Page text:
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Dental care and diabetes: Guide to a healthy mouthFrom MayoClinic.com
Special to CNN.com
When you have diabetes, elevated blood sugar levels can damage many parts of your body, including your mouth and teeth. Diabetes increases your risk of gum disease, cavities and tooth loss, dry mouth, and a variety of oral infections.
Conversely, poor oral health can make your diabetes more difficult to control. Infections may cause your blood sugar to rise and require more insulin to keep it under control.
In addition, diabetes can diminish your ability to taste sweets. Although this change may not be noticeable, it can influence your food choices in favor of additional sweeter tasting foods, thereby affecting your dental health, as well as your ability to control your diabetes.
Awareness of potential oral complications from diabetes will improve your chances of maintaining a healthy mouth and sound teeth.Tooth and gum damage: Diabetes can take a toll
Day in and day out, high blood sugar caused by diabetes can contribute to progressive damage to your teeth and gums, which may cause tooth loss. Here's how it happens.
Plaque: Diabetes feeds this cavity-causing menace
Higher blood sugar that accompanies diabetes gives the bacteria a greater supply of sugars and starches, leading to production of even more acid. Damage from this acid increases the risk of tooth decay (cavities).
Gum disease: From irritation to tooth loss
Tartar irritates the gums and causes gingivitis. This makes the gums tender, swollen and red, and they may bleed when you brush your teeth. Fortunately, your dentist or dental hygienist can prevent or treat gingivitis by removing tartar during a professional dental cleaning.
Untreated gingivitis leads to a more serious condition when bacteria infect your gums and the bones around your teeth (periodontitis). This can cause your gums to pull away from your teeth and your teeth to loosen and even fall out.
Gingivitis and periodontitis are the most common oral complications of diabetes. If you have type 2 diabetes, you're three times as likely to develop such gum disease as is someone who doesn't have diabetes. Diabetes lowers your body's resistance to many infections and slows the rate at which you heal.
In addition, some research suggests that people with gum infections may be at increased risk of cardiovascular disease. One theory is that bacteria from the mouth enter the bloodstream and cause inflammation throughout the body, including the arteries. This may be linked with the development of atherosclerotic plaques in the arteries, which increases the risk of heart attack and stroke.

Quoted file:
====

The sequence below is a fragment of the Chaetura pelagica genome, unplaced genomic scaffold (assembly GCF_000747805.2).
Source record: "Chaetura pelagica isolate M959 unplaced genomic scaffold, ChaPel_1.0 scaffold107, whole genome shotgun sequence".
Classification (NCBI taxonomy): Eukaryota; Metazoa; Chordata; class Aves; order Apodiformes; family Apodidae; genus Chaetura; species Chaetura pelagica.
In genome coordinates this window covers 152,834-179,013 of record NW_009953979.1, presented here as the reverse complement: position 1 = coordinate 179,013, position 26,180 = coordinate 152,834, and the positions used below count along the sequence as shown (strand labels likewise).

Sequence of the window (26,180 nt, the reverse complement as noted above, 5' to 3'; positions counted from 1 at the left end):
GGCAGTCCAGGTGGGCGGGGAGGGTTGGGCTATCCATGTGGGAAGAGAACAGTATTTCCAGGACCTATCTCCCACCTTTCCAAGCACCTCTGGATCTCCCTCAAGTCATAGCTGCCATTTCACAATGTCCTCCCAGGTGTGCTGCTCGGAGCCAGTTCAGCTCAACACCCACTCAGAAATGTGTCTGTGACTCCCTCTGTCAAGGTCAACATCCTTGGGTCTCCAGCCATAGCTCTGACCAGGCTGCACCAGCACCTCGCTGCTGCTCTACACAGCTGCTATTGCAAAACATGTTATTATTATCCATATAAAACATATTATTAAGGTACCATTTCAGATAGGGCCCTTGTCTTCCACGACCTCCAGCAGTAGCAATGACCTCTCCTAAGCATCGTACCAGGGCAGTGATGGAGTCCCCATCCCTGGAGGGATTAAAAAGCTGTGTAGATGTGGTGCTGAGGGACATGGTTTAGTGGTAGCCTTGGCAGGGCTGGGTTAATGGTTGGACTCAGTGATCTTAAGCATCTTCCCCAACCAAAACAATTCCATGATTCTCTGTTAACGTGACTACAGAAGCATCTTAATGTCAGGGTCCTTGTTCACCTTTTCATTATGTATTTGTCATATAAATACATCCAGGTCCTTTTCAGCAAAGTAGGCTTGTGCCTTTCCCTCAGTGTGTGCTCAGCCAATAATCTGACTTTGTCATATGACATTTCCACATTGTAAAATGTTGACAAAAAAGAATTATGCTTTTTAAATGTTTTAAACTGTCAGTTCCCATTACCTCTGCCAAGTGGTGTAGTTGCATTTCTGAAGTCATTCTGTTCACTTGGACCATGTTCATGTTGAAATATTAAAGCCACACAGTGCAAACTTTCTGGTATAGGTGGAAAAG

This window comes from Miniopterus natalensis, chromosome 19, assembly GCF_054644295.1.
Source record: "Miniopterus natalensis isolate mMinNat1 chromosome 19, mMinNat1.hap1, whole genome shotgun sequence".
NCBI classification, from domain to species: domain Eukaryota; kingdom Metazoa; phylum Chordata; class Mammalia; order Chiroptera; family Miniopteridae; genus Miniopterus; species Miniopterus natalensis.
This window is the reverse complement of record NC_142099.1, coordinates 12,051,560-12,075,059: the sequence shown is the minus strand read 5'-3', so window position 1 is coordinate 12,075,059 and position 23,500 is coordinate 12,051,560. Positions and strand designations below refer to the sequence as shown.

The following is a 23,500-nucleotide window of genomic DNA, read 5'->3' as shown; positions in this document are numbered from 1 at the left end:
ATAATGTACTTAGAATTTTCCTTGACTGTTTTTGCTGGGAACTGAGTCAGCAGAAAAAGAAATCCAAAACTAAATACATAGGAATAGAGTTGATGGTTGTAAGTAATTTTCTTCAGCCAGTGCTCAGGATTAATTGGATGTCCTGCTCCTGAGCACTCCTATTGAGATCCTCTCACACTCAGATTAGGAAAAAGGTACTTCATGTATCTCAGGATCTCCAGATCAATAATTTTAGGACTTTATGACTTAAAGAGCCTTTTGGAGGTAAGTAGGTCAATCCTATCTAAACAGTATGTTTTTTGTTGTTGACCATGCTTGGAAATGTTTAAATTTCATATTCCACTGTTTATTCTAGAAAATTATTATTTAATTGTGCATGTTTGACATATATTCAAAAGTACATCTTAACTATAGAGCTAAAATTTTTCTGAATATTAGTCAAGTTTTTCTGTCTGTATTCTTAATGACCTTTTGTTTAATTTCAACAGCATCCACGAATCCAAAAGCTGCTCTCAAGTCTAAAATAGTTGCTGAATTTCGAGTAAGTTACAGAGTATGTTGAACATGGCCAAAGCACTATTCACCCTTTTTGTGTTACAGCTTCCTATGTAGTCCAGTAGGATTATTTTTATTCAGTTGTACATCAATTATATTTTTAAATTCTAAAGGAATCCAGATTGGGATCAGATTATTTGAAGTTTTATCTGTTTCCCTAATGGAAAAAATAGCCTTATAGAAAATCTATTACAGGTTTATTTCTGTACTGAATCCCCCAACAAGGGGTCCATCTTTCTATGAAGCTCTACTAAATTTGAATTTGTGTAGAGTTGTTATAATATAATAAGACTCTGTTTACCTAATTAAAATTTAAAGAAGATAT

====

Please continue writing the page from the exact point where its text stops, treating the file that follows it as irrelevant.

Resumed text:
To help prevent damage to your teeth and gums:
Your teeth and gums aren't the only parts of your mouth at risk. The following problems also can occur — and while you might not be able to totally prevent them, you can minimize the trouble they cause you.
Dry mouth also causes tissues in your mouth to become inflamed and sore. You may find that chewing, tasting and swallowing become difficult. If this reduces your interest in eating, it can make controlling your diabetes more challenging, since you may not eat properly and keep your blood sugar in control.
Your dentist may suggest an artificial saliva substitute to relieve the discomfort from dry mouth. Sucking on sugar-free candy or chewing sugar-free gum and frequently drinking water also may help ease dryness.
To treat the infection, your dentist or doctor can prescribe an antifungal medication that you let dissolve in your mouth, or one that you take in pill form.
Smoking and wearing dentures all day and night increases the risk of thrush. Not smoking and limiting the time dentures are worn can reduce your risk of getting thrush.
Oral lichen planus
Although there is no permanent cure, your dentist may prescribe a topical anesthetic or other medication to reduce or relieve symptoms.
Burning mouth syndrome
Dry mouth and candidiasis can cause burning mouth syndrome, so treating these conditions can alleviate the symptoms. Medications also may be prescribed to relieve the pain.Oral surgery and diabetes: A delicate mix
If you need oral surgery, diabetes — particularly if poorly controlled — can complicate such surgery. Diabetes retards healing and increases risk of infection.
Your blood sugar levels also may be harder to control after oral surgery. The levels may fluctuate as a result of the stress of the surgery and inability to eat your normal diet due to discomfort.
Keeping your blood sugar levels under control before and after the surgery reduces the risk of such complications. Your dentist also may need to work closely with your doctor to minimize possible complications.
If you need oral surgery, follow the American Diabetes Association's recommendations:
If you have diabetes, you likely know the need to take certain precautions to keep your body working properly. To enjoy better oral health — which in turn can help keep your blood sugar in control — also treat your mouth and teeth with extra care and see your dentist regularly.
May 26, 2006